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‘Tommy John’ Surgery Pioneer Dr. Frank Jobe Remembered At Dodger Stadium

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credit: CBS

credit: CBS

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LOS ANGELES (AP) — Dr. Frank Jobe, who pioneered the elbow procedure that became known as Tommy John surgery and saved the careers of countless pitchers, was remembered Monday as a gifted and caring surgeon with a sense of humor.

Hall of Fame broadcaster Vin Scully presided over an hour-long service at Dodger Stadium that ended with cups of vanilla ice cream being handed out in near 90-degree temperatures. Jobe loved the cool treat. He died last month at 88.

“Frank had a happy life that went a full nine innings,” Scully said from a platform on the field with Jobe’s photo displayed on the giant video board.

Tommy John himself spoke about the man whose name became forever linked with his after the 1974 surgery that saved John’s career. The Dodgers pitcher had a ruptured medial collateral ligament in his left elbow, an injury that had no remedy until Jobe removed a tendon from John’s forearm and repaired his elbow.

“I’m Tommy John and I’m the guinea pig,” he told several hundred people sitting in the last seven shaded rows of the field-level seats.

John went on to pitch 14 years after the operation, compiling 164 more victories without ever missing a start because of an elbow problem.

John said he last saw Jobe in January at a PGA Tour event in La Quinta, Calif. Jobe had been the tour’s longtime orthopedic consultant.

“We just told stories and laughed,” he said. “He was the best friend a person could have, but he was a helluva surgeon, too. When you lose a friend, it hurts and it hurts a lot.”

The surgery has since become common practice for injured pitchers and players at every level of baseball, with some pitchers signing multiyear contracts just months after they have the surgery in expectation of a high-level return.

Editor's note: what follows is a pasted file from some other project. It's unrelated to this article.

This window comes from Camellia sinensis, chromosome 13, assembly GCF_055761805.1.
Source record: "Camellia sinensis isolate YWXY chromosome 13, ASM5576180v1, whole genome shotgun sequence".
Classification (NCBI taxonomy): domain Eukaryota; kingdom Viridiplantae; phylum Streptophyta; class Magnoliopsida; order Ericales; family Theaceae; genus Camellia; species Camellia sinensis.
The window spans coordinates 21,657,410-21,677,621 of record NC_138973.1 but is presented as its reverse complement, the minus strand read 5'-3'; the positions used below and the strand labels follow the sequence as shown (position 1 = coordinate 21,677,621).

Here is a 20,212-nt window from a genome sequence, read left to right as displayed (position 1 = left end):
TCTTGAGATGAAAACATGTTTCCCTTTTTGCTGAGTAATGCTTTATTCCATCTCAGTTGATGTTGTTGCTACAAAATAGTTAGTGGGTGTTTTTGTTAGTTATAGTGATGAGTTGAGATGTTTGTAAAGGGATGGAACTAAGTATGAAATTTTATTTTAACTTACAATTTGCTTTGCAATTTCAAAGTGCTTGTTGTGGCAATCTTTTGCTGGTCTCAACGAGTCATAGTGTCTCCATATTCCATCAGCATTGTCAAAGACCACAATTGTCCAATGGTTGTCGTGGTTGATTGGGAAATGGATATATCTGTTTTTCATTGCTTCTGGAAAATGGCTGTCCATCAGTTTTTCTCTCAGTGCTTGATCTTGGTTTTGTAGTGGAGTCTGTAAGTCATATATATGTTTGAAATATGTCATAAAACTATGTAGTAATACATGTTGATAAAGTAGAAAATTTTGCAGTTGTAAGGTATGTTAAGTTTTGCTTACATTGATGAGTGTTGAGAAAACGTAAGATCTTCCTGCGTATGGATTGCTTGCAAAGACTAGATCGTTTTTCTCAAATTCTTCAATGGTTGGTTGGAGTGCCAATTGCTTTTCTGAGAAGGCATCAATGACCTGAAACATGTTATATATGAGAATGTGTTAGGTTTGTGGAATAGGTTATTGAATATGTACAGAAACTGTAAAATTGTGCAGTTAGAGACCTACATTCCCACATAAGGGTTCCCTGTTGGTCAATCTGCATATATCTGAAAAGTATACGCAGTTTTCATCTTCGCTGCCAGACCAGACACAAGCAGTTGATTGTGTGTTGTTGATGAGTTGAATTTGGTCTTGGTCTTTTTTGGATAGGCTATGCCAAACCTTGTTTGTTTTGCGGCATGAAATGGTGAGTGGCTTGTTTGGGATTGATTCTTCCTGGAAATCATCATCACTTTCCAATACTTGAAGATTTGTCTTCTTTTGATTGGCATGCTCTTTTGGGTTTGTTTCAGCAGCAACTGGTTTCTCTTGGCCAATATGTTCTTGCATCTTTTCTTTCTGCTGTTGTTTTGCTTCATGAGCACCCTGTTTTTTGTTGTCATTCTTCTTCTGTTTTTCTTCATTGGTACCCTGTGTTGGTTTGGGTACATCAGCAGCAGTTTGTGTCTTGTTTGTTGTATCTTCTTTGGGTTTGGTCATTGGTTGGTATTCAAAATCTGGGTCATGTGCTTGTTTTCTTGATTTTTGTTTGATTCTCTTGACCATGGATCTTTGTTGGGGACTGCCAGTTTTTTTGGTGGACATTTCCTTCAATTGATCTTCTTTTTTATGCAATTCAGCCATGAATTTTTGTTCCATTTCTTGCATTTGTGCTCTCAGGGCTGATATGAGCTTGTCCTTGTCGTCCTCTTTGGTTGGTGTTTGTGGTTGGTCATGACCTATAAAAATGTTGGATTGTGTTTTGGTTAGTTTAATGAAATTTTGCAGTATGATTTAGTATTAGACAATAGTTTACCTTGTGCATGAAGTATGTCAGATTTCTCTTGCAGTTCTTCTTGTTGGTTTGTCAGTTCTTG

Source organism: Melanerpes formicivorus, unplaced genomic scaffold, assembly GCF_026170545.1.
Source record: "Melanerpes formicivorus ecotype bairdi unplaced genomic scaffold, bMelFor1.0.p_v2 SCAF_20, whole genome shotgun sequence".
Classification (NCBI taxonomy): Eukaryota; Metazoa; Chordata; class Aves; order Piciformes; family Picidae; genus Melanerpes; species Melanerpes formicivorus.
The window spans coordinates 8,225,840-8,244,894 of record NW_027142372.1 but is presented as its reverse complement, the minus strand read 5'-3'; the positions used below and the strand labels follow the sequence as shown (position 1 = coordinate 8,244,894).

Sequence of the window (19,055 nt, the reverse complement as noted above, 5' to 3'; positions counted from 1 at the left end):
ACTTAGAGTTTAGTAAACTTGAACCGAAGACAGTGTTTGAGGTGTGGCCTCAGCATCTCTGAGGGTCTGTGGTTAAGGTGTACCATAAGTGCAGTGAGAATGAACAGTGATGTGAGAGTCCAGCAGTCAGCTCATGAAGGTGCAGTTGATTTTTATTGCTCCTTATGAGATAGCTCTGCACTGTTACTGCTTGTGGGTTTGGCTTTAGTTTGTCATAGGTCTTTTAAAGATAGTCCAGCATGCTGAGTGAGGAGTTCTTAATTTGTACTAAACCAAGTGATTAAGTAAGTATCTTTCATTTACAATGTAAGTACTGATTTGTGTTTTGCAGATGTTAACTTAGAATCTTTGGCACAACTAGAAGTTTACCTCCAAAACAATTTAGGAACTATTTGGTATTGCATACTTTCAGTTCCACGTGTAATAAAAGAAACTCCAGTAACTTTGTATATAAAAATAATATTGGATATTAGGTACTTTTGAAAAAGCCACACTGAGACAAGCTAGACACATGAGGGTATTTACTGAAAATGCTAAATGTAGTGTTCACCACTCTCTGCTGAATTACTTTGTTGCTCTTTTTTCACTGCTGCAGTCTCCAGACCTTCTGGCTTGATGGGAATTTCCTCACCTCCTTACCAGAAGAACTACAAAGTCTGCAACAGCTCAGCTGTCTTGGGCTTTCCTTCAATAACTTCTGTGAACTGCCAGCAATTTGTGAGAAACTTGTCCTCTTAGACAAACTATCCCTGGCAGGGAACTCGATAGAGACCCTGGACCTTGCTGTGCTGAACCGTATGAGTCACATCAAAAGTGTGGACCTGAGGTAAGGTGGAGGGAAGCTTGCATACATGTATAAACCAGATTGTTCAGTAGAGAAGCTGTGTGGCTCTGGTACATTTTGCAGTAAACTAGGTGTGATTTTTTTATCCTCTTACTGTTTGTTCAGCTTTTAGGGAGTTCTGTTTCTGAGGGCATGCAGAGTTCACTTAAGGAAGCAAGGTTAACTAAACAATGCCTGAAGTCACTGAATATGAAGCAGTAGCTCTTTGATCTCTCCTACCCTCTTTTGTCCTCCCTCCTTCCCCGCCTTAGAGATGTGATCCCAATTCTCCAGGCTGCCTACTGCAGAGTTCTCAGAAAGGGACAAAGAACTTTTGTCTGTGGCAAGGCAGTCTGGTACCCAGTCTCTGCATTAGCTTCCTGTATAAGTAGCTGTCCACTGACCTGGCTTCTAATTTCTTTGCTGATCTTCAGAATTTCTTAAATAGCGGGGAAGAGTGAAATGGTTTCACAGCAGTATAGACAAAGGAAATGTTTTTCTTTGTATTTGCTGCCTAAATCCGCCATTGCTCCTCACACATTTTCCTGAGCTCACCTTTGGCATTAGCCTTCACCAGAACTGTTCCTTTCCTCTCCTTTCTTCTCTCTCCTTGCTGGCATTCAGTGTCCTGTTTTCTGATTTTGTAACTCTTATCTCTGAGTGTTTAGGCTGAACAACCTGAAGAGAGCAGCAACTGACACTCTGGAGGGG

Former colleague Dr. Bernard Morrey recalled that Jobe practiced the ligament replacement surgery in the lab before he performed it on John.

“It was the hard work that complemented Frank’s gifted hands that changed everything,” he said. “He made a difference to baseball and our profession.”

Meredith Jobe, one of Frank’s four sons with wife Beverly, spoke on behalf of the family. He recalled his father carving the Thanksgiving turkey while insisting on “good lighting and sharp knives.”

Jobe described his father, born an only child in Greensboro, N.C., as “a late in life surprise with Vin Scully-bright red hair.”

The elder Jobe had served the Dodgers’ organization for 50 years, most recently as special adviser to the chairman. The courtly Southerner attended the team’s games always dressed in a suit and tie as recently as last season, with someone on either arm escorting him.

“Frank was a kind, thoughtful, gracious man,” Morrey said. “Just didn’t change.”

Among those paying respects were former Dodgers pitcher Orel Hershiser, whose right shoulder was reconstructed by Jobe; Dodgers president and CEO Stan Kasten; Dodgers pitching coach Rick Honeycutt; Anne Meyers Drysdale, widow of Dodgers pitcher Don Drysdale; former Dodgers outfielder Rick Monday; and Los Angeles Lakers general manager Mitch Kupchak.

(© Copyright 2014 The Associated Press. All Rights Reserved. This material may not be published, broadcast, rewritten or redistributed.)

 

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